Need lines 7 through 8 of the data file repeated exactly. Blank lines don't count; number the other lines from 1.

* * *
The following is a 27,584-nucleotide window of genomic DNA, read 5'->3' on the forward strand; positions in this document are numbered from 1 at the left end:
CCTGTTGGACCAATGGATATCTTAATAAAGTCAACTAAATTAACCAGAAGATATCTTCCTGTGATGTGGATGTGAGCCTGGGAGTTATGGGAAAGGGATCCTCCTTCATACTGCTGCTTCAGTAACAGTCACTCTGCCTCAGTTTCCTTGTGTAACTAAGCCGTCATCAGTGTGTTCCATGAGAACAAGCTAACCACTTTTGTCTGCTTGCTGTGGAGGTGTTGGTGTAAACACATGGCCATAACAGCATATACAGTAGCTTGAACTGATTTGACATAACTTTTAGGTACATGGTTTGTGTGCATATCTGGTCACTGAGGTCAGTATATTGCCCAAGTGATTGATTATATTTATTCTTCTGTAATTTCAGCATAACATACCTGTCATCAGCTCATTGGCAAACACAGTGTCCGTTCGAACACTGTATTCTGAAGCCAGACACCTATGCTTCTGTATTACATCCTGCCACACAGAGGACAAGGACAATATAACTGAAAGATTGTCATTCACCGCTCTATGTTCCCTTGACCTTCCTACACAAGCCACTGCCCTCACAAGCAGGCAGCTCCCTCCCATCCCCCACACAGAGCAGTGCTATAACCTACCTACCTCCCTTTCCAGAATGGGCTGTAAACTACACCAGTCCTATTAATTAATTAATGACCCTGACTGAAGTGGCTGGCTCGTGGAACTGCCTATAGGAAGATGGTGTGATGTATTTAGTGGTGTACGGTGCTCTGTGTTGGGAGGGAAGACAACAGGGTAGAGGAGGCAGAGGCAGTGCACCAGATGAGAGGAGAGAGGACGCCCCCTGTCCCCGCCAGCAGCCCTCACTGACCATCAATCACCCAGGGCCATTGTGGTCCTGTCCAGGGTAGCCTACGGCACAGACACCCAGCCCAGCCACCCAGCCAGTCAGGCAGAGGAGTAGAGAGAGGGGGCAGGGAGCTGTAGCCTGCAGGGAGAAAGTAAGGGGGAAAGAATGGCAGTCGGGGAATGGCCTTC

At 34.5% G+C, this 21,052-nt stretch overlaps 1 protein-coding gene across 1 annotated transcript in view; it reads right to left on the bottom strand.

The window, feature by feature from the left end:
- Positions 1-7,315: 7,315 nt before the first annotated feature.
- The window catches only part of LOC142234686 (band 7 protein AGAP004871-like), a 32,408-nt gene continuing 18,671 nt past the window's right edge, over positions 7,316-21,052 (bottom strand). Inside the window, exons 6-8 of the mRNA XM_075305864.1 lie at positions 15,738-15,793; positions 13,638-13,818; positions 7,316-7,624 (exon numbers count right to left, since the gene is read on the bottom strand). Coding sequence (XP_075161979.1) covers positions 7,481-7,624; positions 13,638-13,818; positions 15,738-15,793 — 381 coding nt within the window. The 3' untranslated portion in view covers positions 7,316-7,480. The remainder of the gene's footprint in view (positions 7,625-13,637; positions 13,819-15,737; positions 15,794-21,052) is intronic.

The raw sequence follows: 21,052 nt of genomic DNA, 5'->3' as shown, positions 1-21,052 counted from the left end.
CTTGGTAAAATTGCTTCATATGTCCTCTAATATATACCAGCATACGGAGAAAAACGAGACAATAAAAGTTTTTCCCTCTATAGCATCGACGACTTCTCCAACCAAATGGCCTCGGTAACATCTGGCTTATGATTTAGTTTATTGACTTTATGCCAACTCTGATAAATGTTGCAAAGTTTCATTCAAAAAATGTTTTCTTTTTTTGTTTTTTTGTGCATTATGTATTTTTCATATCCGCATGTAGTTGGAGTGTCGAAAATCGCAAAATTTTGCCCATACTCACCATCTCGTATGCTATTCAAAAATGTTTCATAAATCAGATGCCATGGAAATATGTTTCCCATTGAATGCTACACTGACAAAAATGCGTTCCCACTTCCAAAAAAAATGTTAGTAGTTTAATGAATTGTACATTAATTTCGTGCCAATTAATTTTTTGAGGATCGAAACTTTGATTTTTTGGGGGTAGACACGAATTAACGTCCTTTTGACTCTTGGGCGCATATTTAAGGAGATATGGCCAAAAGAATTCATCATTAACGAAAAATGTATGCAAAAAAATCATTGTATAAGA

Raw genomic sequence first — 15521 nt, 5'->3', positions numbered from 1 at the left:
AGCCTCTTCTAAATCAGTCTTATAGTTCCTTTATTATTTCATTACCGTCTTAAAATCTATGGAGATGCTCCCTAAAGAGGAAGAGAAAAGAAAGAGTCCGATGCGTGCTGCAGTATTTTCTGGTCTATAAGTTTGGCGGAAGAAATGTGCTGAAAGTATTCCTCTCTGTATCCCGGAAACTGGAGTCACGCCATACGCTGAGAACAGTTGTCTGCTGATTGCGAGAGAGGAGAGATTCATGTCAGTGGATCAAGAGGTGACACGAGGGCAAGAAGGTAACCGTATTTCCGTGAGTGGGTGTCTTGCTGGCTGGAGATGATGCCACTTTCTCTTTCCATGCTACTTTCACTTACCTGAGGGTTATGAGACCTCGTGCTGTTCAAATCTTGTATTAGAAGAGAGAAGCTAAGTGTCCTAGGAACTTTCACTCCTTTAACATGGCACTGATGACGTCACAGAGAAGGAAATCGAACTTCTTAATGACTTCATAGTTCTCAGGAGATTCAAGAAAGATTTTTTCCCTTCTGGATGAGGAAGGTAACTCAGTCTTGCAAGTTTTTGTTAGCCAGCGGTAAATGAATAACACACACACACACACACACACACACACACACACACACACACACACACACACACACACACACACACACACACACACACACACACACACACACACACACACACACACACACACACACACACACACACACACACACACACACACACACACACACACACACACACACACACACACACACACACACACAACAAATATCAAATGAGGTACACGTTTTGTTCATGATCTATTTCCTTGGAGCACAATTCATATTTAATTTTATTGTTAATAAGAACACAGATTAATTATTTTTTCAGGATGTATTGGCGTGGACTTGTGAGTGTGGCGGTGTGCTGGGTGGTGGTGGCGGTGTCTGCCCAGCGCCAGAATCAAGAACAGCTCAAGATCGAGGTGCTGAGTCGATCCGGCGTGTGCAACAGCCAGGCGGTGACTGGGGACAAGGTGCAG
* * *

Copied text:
The raw sequence follows: 21,052 nt of genomic DNA, 5'->3' as shown, positions 1-21,052 counted from the left end.
CTTGGTAAAATTGCTTCATATGTCCTCTAATATATACCAGCATACGGAGAAAAACGAGACAATAAAAGTTTTTCCCTCTATAGCATCGACGACTTCTCCAACCAAATGGCCTCGGTAACATCTGGCTTATGATTTAGTTTATTGACTTTATGCCAACTCTGATAAATGTTGCAAAGTTTCATTCAAAAAATGTTTTCTTTTTTTGTTTTTTTGTGCATTATGTATTTTTCATATCCGCATGTAGTTGGAGTGTCGAAAATCGCAAAATTTTGCCCATACTCACCATCTCGTATGCTATTCAAAAATGTTTCATAAATCAGATGCCATGGAAATATGTTTCCCATTGAATGCTACACTGACAAAAATGCGTTCCCACTTCCAAAAAAAATGTTAGTAGTTTAATGAATTGTACATTAATTTCGTGCCAATTAATTTTTTGAGGATCGAAACTTTGATTTTTTGGGGGTAGACACGAATTAACGTCCTTTTGACTCTTGGGCGCATATTTAAGGAGATATGGCCAAAAGAATTCATCATTAACGAAAAATGTATGCAAAAAAATCATTGTATAAGA